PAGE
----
Google Photos is introducing some dramatic changes to all users from tomorrow. Since the launch of the photo-sharing and storage solution back in May 2015, one of its biggest selling points has been free and unlimited back-up for your photographs. These images are stored in the so-called “High Quality Storage” format, which uses Google’s clever compression algorithm to crunch down anything larger than a 16-megapixel snap.
With an offer like that on the table, it’s not hard to understand why Google Photos is one of the most popular storage solutions on the planet. One of the last time we got any official figures from Google, the service had one billion users – uploading 28 billion new photos and videos every week.
It seems that isn’t sustainable for Google anymore. As a result, from June 1, 2021, Google Photos is removing the free storage option. From that date, every photograph that you back-up to the Google Photo servers will count towards your storage allowance. Every user will get a 15GB allowance straight out of the gate, but once that’s gone, you’ll need to pony up for more.
Interestingly, you can still use the space-saving “High Quality Storage” format – allowing you to really make the most of the free 15GB allowance compared to uploading uncompressed photos and videos (an option available to all Google Photo users in the Settings menu). If you don’t want to pay Google for more storage when you’ve run out, it’s possible to use Photos’ storage management tool to review and delete photos and videos.
Deleting enough images or videos to get below the 15GB threshold will allow you to continue uploading again without paying.
Thankfully, Google Photos will allow you to upload as many photos and videos as you want until the changes kick in June 1, 2021. So, if you’ve been enjoying the sunny bank holiday weekend and taken a bucketload of photos with friends and family, but haven’t yet taken the time to upload them to the cloud – make sure you take the time to start the upload today. If you wait until tomorrow, it could cost you.
Of course, if you’ve been uploading images in their uncompressed original quality for some time, you might’ve been paying for a while now. For you, nothing really changes. However, if you moved away from other options – Apple Photos, Dropbox – to Google Photos because of the free unlimited storage option, this could be a real blow.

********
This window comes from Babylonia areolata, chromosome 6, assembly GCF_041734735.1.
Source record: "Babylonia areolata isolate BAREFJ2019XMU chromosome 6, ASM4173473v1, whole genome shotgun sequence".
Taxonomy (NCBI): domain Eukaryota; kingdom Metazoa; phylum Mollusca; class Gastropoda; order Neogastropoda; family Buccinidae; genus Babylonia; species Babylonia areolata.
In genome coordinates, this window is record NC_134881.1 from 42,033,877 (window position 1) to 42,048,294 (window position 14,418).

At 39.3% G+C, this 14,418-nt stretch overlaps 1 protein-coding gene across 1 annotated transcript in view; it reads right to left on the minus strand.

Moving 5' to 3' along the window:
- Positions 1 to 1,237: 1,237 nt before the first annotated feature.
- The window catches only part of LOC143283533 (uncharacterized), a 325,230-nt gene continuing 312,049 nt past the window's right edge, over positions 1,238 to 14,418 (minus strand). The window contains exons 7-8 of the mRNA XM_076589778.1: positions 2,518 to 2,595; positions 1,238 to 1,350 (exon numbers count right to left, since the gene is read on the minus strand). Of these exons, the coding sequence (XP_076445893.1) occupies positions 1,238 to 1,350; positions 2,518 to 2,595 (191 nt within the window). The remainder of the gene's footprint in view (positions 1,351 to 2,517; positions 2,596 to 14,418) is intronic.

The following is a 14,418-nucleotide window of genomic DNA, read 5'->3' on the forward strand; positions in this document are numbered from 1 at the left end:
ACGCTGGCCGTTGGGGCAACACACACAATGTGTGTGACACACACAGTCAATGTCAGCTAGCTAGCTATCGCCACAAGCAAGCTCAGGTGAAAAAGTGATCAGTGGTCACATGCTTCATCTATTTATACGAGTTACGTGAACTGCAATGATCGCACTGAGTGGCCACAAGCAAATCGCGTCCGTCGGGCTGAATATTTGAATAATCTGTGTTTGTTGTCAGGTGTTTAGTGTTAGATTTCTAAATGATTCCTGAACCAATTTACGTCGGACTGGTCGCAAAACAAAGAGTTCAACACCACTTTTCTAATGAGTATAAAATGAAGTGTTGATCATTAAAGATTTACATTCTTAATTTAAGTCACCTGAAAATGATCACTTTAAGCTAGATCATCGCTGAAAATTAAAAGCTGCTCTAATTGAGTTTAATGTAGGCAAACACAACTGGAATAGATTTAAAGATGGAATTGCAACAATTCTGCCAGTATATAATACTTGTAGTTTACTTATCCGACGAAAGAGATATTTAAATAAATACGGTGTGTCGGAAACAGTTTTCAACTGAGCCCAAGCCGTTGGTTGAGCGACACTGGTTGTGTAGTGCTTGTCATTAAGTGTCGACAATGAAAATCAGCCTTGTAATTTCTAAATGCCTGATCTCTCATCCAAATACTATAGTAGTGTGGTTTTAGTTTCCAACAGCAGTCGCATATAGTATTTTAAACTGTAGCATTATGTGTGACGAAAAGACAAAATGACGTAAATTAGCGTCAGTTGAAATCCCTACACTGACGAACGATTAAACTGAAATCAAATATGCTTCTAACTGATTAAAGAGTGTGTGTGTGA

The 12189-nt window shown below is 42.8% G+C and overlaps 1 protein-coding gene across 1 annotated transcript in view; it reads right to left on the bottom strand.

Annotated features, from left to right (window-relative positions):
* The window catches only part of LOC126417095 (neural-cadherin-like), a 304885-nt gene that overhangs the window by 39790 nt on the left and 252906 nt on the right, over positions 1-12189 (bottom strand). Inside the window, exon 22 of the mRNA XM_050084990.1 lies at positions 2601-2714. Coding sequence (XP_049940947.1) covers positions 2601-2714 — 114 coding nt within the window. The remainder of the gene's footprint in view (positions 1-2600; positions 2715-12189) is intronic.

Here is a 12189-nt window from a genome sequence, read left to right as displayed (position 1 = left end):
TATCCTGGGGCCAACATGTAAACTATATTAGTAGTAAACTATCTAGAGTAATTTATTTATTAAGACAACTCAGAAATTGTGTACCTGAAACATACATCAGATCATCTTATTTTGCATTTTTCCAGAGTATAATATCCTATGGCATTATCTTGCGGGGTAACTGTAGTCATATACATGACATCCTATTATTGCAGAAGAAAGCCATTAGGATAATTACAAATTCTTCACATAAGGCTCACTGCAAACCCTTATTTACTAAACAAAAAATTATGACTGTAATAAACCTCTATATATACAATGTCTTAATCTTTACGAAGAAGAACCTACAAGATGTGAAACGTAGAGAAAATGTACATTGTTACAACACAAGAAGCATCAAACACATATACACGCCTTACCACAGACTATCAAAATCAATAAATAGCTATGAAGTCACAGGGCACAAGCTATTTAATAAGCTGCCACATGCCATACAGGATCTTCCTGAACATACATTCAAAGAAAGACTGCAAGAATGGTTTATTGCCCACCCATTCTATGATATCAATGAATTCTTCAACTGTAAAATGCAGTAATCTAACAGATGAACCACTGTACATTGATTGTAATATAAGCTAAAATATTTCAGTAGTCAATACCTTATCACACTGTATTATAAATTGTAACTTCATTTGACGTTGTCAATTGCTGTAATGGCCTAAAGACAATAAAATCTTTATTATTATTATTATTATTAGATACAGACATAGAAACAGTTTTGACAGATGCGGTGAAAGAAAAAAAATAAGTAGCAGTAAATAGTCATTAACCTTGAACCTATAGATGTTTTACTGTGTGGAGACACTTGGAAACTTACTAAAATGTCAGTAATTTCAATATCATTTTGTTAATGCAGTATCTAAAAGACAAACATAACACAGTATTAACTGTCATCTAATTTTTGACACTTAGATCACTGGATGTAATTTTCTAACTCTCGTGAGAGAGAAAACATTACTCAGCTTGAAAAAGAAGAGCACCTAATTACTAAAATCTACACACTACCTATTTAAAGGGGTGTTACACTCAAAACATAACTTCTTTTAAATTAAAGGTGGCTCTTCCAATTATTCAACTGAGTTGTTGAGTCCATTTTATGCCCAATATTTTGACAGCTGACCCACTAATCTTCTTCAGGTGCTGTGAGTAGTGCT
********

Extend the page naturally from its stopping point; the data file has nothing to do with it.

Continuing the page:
The good news is that Google doesn’t charge too much for its extra storage. Upgrading from the free 15GB allowance to 100GB will cost you £1.59 a month. Better yet, Google offers a 16 percent saving if you pay for a year upfront (£15.99 a year). For those who take a lot of photos and videos, there’s also a 200GB (£2.49 a month) and 2TB option (£7.99 a month). It’s also worth mentioning that Google throws in a few extra goodies for subscribers, including access to Google experts, exclusive features like advanced photo editing tools, and shared family plans.
For comparison, Apple offers its users 5GB of free cloud storage for Apple Photos, before charging £0.79 a month for 50GB, £2.49 a month for 200GB, and £6.99 for 2TB. Those who want to use Dropbox to store their images can also get 2TB of cloud storage for £7.99 a month – if you pay annually, or £9.99 a month if you want to pay on a month-by-month basis.
The change to Google Photos also comes with a warning. Until now, since storage was freely available to all, Google Photos users have been able to keep images in their account indefinitely without any issue. But going forwards, Google might start deleting your snaps.
If you’ve run out of storage for your Google Photos account, you’ll no longer be able to upload any new photos or videos. You will be able to continue downloading pictures that have already been stored in your Google Photos apps. However, if you remain over your storage quota for two years or longer, all of your photos and videos will be deleted by Google.